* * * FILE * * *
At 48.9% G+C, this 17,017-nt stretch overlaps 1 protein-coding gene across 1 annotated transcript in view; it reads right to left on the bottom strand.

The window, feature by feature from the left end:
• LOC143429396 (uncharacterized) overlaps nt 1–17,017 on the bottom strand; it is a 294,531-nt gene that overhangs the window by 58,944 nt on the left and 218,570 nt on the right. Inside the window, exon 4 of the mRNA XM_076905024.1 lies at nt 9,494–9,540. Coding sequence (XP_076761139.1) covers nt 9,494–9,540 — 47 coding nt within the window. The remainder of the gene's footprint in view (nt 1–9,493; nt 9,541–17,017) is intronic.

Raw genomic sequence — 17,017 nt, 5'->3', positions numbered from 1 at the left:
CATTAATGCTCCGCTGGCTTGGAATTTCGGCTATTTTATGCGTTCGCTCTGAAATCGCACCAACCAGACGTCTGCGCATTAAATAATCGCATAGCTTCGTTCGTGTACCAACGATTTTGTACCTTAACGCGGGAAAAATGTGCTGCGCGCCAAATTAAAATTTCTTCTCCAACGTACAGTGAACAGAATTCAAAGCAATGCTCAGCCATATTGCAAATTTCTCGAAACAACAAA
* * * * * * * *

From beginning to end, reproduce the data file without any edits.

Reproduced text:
At 48.9% G+C, this 17,017-nt stretch overlaps 1 protein-coding gene across 1 annotated transcript in view; it reads right to left on the bottom strand.

The window, feature by feature from the left end:
• LOC143429396 (uncharacterized) overlaps nt 1–17,017 on the bottom strand; it is a 294,531-nt gene that overhangs the window by 58,944 nt on the left and 218,570 nt on the right. Inside the window, exon 4 of the mRNA XM_076905024.1 lies at nt 9,494–9,540. Coding sequence (XP_076761139.1) covers nt 9,494–9,540 — 47 coding nt within the window. The remainder of the gene's footprint in view (nt 1–9,493; nt 9,541–17,017) is intronic.

Raw genomic sequence — 17,017 nt, 5'->3', positions numbered from 1 at the left:
CATTAATGCTCCGCTGGCTTGGAATTTCGGCTATTTTATGCGTTCGCTCTGAAATCGCACCAACCAGACGTCTGCGCATTAAATAATCGCATAGCTTCGTTCGTGTACCAACGATTTTGTACCTTAACGCGGGAAAAATGTGCTGCGCGCCAAATTAAAATTTCTTCTCCAACGTACAGTGAACAGAATTCAAAGCAATGCTCAGCCATATTGCAAATTTCTCGAAACAACAAA